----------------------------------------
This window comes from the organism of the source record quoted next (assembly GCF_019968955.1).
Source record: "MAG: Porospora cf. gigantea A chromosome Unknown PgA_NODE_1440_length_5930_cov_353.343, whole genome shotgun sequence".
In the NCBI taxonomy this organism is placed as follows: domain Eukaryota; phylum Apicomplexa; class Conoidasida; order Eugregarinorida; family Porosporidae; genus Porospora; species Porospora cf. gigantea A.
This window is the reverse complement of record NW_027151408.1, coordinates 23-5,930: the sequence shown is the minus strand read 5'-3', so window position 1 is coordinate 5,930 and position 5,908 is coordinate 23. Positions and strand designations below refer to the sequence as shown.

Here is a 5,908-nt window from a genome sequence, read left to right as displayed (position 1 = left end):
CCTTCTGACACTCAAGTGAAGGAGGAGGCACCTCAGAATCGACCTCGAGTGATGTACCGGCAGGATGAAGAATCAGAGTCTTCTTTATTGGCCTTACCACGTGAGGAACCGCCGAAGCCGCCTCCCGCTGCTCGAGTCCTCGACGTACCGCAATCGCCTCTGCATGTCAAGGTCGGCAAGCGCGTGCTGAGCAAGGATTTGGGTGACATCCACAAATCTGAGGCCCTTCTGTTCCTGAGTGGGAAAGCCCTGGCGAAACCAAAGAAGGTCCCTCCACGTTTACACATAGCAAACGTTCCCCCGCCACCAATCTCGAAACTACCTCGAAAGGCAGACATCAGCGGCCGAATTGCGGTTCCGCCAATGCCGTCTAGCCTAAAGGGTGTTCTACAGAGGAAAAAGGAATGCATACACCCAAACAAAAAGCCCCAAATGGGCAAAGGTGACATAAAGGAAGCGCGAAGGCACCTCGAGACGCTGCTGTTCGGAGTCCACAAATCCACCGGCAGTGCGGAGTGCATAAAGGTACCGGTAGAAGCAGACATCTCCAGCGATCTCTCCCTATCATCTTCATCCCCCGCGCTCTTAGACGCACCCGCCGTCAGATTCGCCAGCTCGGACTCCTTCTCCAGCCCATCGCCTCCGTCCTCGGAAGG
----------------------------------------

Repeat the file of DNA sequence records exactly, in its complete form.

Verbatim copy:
This window comes from the organism of the source record quoted next (assembly GCF_019968955.1).
Source record: "MAG: Porospora cf. gigantea A chromosome Unknown PgA_NODE_1440_length_5930_cov_353.343, whole genome shotgun sequence".
In the NCBI taxonomy this organism is placed as follows: domain Eukaryota; phylum Apicomplexa; class Conoidasida; order Eugregarinorida; family Porosporidae; genus Porospora; species Porospora cf. gigantea A.
This window is the reverse complement of record NW_027151408.1, coordinates 23-5,930: the sequence shown is the minus strand read 5'-3', so window position 1 is coordinate 5,930 and position 5,908 is coordinate 23. Positions and strand designations below refer to the sequence as shown.

Here is a 5,908-nt window from a genome sequence, read left to right as displayed (position 1 = left end):
CCTTCTGACACTCAAGTGAAGGAGGAGGCACCTCAGAATCGACCTCGAGTGATGTACCGGCAGGATGAAGAATCAGAGTCTTCTTTATTGGCCTTACCACGTGAGGAACCGCCGAAGCCGCCTCCCGCTGCTCGAGTCCTCGACGTACCGCAATCGCCTCTGCATGTCAAGGTCGGCAAGCGCGTGCTGAGCAAGGATTTGGGTGACATCCACAAATCTGAGGCCCTTCTGTTCCTGAGTGGGAAAGCCCTGGCGAAACCAAAGAAGGTCCCTCCACGTTTACACATAGCAAACGTTCCCCCGCCACCAATCTCGAAACTACCTCGAAAGGCAGACATCAGCGGCCGAATTGCGGTTCCGCCAATGCCGTCTAGCCTAAAGGGTGTTCTACAGAGGAAAAAGGAATGCATACACCCAAACAAAAAGCCCCAAATGGGCAAAGGTGACATAAAGGAAGCGCGAAGGCACCTCGAGACGCTGCTGTTCGGAGTCCACAAATCCACCGGCAGTGCGGAGTGCATAAAGGTACCGGTAGAAGCAGACATCTCCAGCGATCTCTCCCTATCATCTTCATCCCCCGCGCTCTTAGACGCACCCGCCGTCAGATTCGCCAGCTCGGACTCCTTCTCCAGCCCATCGCCTCCGTCCTCGGAAGG